28 April 2011

Weather is Not Climate Unless People Die

UPDATE: At Dot Earth,Andy Revkin has collected a great set of expert perspectives on this event.

UPDATE #2: Subsequent to this post Gleick has added a new parenthetical to his post, that says the opposite of his first paragraph: "More extreme and violent climate is a direct consequence of human-caused climate change (whether or not we can determine if these particular tornado outbreaks were caused or worsened by climate change)." 

Peter Gleick is only the most recent climate scientist to try to exploit extreme weather for political gain, writing at The Huffington Post:
Violent tornadoes throughout the southeastern U.S. must be a front-page reminder that no matter how successful climate deniers are in confusing the public or delaying action on climate change in Congress or globally, the science is clear: Our climate is worsening. . .

In the climate community, we call this "loading the dice." Rolling loaded dice weighted toward more extreme and energetic weather means more death and destruction.
You can see in the graph above that there is no upwards trend in US tornado deaths, 1940-2010 (PDF).  This year's very active season and tragic loss of life won't alter that conclusion.  Actually there is a sharp downwards trend during a period when US population grew a great deal (consider this graph from Harold Brooks for a longer term perspective UPDATE: See below for this graph through 2010).  There is obviously no evidence of "more death and destruction."  On the lack of trends in destruction see this paper.

On the significance of yesterday's tragic tornado outbreak, consider this perspective from NOAA:
What's the risk of another super-outbreak like April 3-4, 1974? It's rare; but we don't know how rare, because an outbreak like that has only happened once since tornado records have been kept. There is no way to know if the odds are one in every 50 years, 10 years or 1,000 years, since we just do not have the long climatology of reasonably accurate tornado numbers to use. So the bigger the outbreaks, the less we can reliably judge their potential to recur.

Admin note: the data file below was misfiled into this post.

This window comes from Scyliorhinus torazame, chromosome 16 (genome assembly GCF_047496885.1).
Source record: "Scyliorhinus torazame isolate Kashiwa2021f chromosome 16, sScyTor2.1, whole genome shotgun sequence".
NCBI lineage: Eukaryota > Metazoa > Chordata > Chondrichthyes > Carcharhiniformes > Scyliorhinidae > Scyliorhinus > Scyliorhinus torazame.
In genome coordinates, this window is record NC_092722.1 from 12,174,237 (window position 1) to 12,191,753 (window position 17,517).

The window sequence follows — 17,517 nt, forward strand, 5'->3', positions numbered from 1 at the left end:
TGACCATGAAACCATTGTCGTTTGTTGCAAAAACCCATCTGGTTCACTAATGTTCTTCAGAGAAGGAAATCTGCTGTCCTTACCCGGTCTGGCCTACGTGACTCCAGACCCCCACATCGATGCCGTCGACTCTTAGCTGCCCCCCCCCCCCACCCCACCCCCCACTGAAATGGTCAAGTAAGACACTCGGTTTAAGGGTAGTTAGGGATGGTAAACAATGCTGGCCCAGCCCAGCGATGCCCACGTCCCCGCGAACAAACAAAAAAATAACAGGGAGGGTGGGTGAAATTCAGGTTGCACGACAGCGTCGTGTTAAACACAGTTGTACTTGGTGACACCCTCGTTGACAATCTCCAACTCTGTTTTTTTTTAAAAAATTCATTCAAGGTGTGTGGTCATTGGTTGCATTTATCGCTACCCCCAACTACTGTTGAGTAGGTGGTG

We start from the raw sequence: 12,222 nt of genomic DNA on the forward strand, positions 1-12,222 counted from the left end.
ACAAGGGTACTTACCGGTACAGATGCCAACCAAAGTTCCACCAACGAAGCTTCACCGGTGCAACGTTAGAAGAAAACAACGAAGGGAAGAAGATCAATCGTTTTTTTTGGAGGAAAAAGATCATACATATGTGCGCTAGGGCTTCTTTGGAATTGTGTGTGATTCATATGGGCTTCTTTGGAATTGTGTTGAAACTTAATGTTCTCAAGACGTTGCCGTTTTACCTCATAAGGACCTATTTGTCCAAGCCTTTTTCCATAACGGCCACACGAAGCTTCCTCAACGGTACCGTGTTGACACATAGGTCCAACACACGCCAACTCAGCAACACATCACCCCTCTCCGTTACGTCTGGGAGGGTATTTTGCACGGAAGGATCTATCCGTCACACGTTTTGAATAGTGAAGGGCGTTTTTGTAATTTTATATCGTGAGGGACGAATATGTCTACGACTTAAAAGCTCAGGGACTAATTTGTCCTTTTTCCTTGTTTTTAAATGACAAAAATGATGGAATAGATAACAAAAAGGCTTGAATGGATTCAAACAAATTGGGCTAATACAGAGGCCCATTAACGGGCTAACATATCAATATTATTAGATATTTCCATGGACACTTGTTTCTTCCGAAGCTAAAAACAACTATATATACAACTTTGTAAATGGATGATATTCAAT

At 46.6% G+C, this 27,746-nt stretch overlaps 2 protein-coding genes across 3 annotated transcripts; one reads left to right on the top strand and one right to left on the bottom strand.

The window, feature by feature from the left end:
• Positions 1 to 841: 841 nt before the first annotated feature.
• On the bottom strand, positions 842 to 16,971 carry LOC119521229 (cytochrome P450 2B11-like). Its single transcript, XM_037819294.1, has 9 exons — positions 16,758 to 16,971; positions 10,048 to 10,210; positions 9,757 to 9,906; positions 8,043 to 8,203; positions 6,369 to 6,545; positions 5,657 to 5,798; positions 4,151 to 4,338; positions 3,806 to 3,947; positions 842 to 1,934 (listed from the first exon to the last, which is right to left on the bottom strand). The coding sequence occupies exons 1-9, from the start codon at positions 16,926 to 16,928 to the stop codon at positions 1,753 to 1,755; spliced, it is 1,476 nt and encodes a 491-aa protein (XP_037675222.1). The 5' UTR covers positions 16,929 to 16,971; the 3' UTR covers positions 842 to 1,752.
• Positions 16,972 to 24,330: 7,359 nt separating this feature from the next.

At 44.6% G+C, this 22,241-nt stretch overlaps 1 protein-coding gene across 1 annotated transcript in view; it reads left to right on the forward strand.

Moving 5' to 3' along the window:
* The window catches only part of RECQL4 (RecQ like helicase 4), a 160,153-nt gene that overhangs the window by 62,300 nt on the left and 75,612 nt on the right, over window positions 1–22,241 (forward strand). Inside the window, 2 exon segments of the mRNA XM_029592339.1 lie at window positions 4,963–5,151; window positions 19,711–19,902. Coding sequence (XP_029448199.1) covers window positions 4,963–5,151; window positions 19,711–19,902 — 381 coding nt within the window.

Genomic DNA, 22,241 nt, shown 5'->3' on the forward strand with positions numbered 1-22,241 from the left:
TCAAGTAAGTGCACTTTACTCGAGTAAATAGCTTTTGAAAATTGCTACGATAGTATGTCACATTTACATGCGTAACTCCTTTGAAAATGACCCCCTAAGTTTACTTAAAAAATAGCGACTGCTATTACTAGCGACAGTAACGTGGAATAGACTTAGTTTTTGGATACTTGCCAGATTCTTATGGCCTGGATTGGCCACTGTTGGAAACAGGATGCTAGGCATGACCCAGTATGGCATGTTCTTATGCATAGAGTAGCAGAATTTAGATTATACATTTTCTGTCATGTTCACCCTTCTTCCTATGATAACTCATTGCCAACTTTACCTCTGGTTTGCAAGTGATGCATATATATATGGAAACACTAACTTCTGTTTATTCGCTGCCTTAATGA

Gleick's column is all the more ironic for this statement:
Climate deniers who have stymied action in Congress and confused the public -- like the tobacco industry did before them -- need to be held accountable for their systematic misrepresentation of the science, their misuse and falsification of data, and their trickery.
Obviously, it is not just climate deniers who are engaged in misrepresentation and trickery. Here is what Gleick wrote just a few months ago:
While the public may not fully understand the difference between climate and weather, or understand how the world could be warming while it's cold outside, most well-known climate deniers fully understand these distinctions -- they just choose to ignore them in order to make false arguments to and score points with the public and gullible policymakers. Cherry-picking selected data that supports a particular point (i.e., it's cold today), while hiding or ignoring more data that points in exactly the opposite direction (i.e., global average temperatures are rising), is bad science and it leads to bad policy. Just last week Glenn Beck pointed to a snowstorm in Minneapolis as proof that global warming isn't happening. He knows better, but his audience may not.
Well said Peter.

UPDATE: Here is a graph of US tornado deaths 1875-2010, data courtesy of Harold Brooks, NOAA (Thanks Harold!):